« Engineering News-Record, a sister publication to Architectural Record, has released its list of the 10 largest construction projects around the globe. The projects range in scope and purpose, from creating a vacation hot spot in the Persian Gulf to diverting water to quench North China’s thirst.
The projects here have been ranked by cost, based on U.S. dollars. Costs are not adjusted to reflect the significant differences in purchasing power among countries.
1. South Valley Development
In an attempt to disperse densely populated areas in the Nile Valley, the Egyptian Ministry of Water Resources and Irrigation has embarked on a 2,300-square-mile reclamation project in the Saharan Desert. The project calls for channeling water to the arid region in hopes of transforming it into inhabitable land. The first major component, completed in 2003, was the Mubarak Pumping Station, which is the world’s largest pumping station. With the capacity to handle 25 million cubic meters per day, the station pumps Nile River water into the 72-kilometer-long Sheikh Zayed Canal and its various branches. While some aspects of the South Valley Development are complete, much work remains, and most of the land meant for farming sits empty. Still, Egypt hopes the region will someday house six million Nile Valley transplants.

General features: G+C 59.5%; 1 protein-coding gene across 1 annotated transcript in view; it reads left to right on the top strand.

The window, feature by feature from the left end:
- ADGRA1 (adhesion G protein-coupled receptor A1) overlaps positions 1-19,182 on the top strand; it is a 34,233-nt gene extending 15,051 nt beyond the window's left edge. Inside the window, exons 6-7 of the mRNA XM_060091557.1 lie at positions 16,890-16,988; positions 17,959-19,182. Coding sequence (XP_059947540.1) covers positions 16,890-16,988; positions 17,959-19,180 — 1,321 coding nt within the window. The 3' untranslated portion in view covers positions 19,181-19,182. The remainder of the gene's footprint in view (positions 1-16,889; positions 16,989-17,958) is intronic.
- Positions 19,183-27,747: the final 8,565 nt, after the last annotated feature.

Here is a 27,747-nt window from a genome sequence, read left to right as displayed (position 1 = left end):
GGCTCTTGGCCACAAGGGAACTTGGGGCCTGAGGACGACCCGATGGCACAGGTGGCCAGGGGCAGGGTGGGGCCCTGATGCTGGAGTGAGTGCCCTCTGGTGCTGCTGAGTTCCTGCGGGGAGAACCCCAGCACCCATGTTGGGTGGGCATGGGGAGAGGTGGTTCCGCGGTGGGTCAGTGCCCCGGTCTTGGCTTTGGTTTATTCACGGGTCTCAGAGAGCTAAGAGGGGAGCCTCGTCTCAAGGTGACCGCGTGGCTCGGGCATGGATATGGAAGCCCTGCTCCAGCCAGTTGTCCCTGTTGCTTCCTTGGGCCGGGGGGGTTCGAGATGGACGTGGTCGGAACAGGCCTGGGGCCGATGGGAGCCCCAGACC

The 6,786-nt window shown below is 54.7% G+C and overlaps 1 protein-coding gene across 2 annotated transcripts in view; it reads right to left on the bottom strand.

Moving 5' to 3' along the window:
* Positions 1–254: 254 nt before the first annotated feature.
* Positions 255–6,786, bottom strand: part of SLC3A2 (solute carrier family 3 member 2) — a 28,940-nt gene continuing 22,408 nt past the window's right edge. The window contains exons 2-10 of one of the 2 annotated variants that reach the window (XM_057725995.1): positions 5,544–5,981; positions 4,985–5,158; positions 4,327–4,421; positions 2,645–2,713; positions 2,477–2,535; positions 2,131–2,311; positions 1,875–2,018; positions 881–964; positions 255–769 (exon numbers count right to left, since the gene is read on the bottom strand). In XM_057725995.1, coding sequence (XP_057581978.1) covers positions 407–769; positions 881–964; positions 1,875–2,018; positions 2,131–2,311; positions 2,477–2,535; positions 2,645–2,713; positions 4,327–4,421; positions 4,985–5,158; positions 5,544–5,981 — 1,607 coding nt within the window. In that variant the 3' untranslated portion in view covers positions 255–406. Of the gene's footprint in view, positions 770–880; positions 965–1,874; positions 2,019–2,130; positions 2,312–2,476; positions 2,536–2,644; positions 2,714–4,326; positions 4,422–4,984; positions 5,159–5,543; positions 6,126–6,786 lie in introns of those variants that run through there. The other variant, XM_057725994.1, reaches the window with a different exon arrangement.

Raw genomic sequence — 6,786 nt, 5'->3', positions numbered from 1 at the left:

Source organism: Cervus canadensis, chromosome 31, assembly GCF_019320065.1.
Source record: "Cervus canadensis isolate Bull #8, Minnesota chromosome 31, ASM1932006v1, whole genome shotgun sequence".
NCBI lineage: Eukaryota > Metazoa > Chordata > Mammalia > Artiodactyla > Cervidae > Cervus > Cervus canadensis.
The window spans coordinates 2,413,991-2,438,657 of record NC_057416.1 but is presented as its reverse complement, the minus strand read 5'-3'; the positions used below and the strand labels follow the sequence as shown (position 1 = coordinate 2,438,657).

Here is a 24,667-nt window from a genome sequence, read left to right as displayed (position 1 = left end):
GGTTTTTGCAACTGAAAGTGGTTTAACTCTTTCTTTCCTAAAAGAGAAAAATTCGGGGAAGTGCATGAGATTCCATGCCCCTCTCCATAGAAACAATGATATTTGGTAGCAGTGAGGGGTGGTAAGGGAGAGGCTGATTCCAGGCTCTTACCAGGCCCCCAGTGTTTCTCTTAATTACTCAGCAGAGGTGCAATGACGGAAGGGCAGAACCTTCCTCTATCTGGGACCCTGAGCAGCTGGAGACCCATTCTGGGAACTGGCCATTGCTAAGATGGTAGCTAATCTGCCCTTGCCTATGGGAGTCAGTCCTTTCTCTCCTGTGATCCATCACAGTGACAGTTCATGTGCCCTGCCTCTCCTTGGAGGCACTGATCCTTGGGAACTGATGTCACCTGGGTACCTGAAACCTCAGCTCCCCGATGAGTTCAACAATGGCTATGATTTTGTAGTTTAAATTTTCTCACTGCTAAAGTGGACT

2. Jubail II
Already one of the industrial centers of Saudi Arabia and the world, Jubail is getting an $80 billion expansian, courtesy of the Royal Commission for Jubail and Yanbu. The 22-year project, dubbed Jubail II, will double the city’s population to over 300,000. The scheme calls for up to 100 industrial plants, an expanded port, several new highways and railways, an 800,000-cubic-meter desalination plant, and an oil refinery capable of producing 400,000 barrels a day. Jubail II also will include three new residential districts, each of them spanning 10 square kilometers and accommodating 50,000 residents. The entire project is slated to be finished in 2024.
Dubai has something to say to « everything’s bigger in Texas. » Already home to the world’s tallest building, Burj Khalifa, and the world’s largest man-made harbor, Jebel Ali port, Dubai decided to turn its attention to amusement parks. Spanning 278 square kilometers, the $64 billion Dubailand, developed by Tatweer, will be three times larger than Walt Disney World. It will have six components: theme parks, sports venues, eco-tourism, health facilities, science attractions, and hotels. Its superlative features will include the world’s largest hotel, AsiaAsia (6,500 rooms), and one of the largest malls, Mall of Arabia (10 million square feet). Dubailand is scheduled to be finished by 2025, although much of the project is now on hold. »
(Source: Architectural Record)